As with the mise-en-scène, so with the text: Stripping away everything from the novel beyond the moral argument and its subtextual influences, Akropolis turn Hjalmar Söderberg’s novel from an epistolary confession into a theatrical inquisition. Nominally, of course, the piece is about the ethics of murder. In practice, that art which “stems from the story-teller looking round his audience and beginning to speak” Mr. Brook writes about is the subject under inquiry and the commanding force of the evening. Mr. Lavy as Dr. Glas and his chorus of female apparitions use the story not as yet another opportunity for a person to confess all his sins on stage so that the passive audience can feel catharsis, but rather as an opportunity to force the audience into a different type of relationship, one in which their own moral imagination is provoked and they must consider the actual matter at hand.
In a sense, it is a companion piece to Crime and Punishment. Both works are about murder and ethics and the possibility of redemption. Söderberg’s novel, however, comes at the topic from a much different point of view. The argument in Dostoevsky deals with the Napoleonic idea that murder in pursuit of a higher goal is not only acceptable but demanded. But the argument there is self-centered: it is about one person’s freedom to do as he pleases. In Doktor Glas, the argument is about another person’s freedom, and specifically whether the higher goal of another person’s freedom–two people’s freedom, actually–outweighs the social evil of murder. The inquiry is deeply unsettling not just because it is intertwined with Dr. Glas’s own struggles with eros and agape in his subconscious life but also because his morality is intertwined with the morality of what the audience can rightly expect of a man who is charged with taking care of social illnesses as well as physical ones.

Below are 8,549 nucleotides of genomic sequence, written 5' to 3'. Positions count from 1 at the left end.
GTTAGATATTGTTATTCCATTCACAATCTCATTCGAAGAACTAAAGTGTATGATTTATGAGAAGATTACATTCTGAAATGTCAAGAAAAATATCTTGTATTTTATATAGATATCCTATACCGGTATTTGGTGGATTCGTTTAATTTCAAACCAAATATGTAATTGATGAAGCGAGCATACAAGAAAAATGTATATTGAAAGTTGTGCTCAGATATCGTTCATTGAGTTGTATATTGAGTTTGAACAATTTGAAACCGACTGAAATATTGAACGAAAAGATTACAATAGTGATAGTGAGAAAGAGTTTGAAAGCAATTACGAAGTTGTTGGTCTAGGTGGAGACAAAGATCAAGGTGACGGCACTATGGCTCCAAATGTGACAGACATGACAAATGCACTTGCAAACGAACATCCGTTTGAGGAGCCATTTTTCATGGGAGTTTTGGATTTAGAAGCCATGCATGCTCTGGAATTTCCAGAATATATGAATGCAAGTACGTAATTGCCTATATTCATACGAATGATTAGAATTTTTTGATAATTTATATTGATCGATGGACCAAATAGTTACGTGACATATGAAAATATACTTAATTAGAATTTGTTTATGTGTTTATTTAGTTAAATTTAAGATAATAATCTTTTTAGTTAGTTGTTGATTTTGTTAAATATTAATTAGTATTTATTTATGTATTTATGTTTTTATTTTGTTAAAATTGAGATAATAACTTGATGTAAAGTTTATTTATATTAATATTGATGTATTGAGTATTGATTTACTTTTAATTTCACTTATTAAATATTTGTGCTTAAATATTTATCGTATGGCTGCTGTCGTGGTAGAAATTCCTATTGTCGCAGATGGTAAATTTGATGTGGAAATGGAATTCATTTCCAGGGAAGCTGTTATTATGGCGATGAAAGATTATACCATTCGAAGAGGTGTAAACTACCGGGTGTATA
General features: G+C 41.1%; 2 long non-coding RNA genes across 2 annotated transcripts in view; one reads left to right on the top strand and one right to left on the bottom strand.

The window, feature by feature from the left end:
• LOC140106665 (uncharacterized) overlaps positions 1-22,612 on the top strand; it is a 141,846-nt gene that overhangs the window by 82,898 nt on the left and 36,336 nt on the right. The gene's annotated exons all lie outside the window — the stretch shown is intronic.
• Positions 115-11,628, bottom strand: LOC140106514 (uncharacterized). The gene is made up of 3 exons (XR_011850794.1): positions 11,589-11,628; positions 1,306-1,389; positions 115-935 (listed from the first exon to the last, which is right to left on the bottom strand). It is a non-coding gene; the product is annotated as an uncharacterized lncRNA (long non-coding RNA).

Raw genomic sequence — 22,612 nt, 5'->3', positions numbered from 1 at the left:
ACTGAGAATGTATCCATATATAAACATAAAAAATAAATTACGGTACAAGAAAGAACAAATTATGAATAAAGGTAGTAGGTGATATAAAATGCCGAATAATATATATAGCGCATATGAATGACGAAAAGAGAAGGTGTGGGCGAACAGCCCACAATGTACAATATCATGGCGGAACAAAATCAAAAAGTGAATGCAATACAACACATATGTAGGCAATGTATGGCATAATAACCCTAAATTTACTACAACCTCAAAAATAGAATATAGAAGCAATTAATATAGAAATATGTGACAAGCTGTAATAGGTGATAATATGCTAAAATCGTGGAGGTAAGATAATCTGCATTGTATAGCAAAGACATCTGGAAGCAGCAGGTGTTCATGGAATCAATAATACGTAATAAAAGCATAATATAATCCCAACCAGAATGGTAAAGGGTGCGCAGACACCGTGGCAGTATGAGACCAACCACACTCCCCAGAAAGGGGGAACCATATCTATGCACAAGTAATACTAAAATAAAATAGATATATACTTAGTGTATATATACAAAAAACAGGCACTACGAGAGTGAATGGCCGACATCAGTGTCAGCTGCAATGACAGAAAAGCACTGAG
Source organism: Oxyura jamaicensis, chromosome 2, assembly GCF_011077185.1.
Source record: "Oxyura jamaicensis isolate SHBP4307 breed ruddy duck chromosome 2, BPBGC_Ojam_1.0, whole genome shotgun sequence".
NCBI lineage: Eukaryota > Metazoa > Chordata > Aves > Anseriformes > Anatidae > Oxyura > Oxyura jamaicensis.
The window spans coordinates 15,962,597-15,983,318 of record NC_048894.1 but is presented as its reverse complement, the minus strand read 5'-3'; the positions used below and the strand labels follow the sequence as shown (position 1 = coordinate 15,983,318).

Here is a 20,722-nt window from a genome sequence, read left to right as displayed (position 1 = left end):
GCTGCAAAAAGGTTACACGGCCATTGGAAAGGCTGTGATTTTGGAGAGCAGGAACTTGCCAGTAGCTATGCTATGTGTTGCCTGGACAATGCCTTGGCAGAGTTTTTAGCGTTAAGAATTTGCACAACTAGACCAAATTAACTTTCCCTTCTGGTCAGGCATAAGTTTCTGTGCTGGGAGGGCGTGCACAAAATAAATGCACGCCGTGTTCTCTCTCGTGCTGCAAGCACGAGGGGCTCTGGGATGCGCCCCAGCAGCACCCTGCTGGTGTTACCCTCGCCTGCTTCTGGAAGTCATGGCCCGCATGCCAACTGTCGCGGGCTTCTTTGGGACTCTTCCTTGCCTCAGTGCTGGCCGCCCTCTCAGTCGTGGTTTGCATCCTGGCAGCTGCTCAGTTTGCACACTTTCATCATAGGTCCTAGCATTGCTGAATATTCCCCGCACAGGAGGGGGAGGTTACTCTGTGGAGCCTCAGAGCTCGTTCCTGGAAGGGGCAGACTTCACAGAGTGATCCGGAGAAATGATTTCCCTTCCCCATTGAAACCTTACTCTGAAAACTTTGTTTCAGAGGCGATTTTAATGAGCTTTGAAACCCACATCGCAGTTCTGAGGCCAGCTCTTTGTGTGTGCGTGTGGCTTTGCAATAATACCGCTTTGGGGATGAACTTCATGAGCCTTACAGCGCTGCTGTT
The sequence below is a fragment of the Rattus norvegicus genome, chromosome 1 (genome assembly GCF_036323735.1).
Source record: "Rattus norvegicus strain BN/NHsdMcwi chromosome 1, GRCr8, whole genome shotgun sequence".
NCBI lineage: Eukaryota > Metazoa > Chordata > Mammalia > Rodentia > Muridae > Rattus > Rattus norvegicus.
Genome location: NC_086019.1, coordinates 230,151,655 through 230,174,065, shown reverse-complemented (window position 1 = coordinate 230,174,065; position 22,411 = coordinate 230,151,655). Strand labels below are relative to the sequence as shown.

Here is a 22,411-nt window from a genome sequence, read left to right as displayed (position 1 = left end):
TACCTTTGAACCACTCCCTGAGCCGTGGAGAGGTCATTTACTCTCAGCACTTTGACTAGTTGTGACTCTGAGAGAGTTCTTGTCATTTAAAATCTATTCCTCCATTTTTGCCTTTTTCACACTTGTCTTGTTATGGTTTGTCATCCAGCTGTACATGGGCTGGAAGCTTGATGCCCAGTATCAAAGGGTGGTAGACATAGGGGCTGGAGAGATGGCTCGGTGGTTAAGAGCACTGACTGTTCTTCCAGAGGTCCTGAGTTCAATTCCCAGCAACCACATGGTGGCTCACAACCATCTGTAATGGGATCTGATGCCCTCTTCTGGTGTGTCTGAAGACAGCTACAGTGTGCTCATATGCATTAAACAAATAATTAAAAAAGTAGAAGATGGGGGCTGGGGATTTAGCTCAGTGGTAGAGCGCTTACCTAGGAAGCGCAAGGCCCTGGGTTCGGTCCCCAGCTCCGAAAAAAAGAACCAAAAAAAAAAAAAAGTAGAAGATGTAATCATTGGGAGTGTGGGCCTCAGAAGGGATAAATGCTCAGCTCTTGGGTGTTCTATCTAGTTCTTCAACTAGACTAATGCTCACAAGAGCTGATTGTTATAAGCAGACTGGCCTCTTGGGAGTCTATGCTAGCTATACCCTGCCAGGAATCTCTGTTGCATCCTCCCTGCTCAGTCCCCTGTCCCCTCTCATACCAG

The drama questions whether or not any of this struggle is changeable. That is, in the doctor’s shoes, would any other member of the audience decide differently? At this point Akropolis diverge from both Messrs. Grotowski and Brook in one important detail. Where Grotowski’s interest lies in the examination of the relationship between actor and director, and Brook’s interest lies in the examination of the relationship between the actor, director and audience, here the emphasis is upon the actor, audience and environment, with the idea of the director sublimated into the background.
It’s all very beautiful to watch. Both the composed piano nocturnes and the sung folk songs are lush and eerie the way one might expect of fin-de-siècle Sweden. Mr. Lavy as Dr. Glas does amazing things with his physical mechanism as well as his voice, and his restructuring of Söderberg’s text as a theatrical moment is highly inspired. The overall mood of the evening is seductive–truly appropriate to the material at hand.
On the surface none of this seems revolutionary. It is easy to take such things for granted, especially when one is so obviously in the hands of masterful artists like the Akropolis Lab. But as the saying goes in times of universal deceit, telling the truth is a revolutionary act. It isn’t that the Akropolis group are especially well-suited to this kind of exploration. (They obviously are.) Nor is it they are doing something completely impossible for another group to achieve. (They are not.) Instead it’s that they throw themselves into a task of accomplishing something most Seattleites would never even consider theatrical, and do so with passion and rigor. When passion and rigor are missing from most audiences’ lives, and clearly from most artists’, that pursuit of a simple, clear theatrical truth is not, perhaps, a revolution, but it is certainly an opening salvo. The revolution remains in the wings.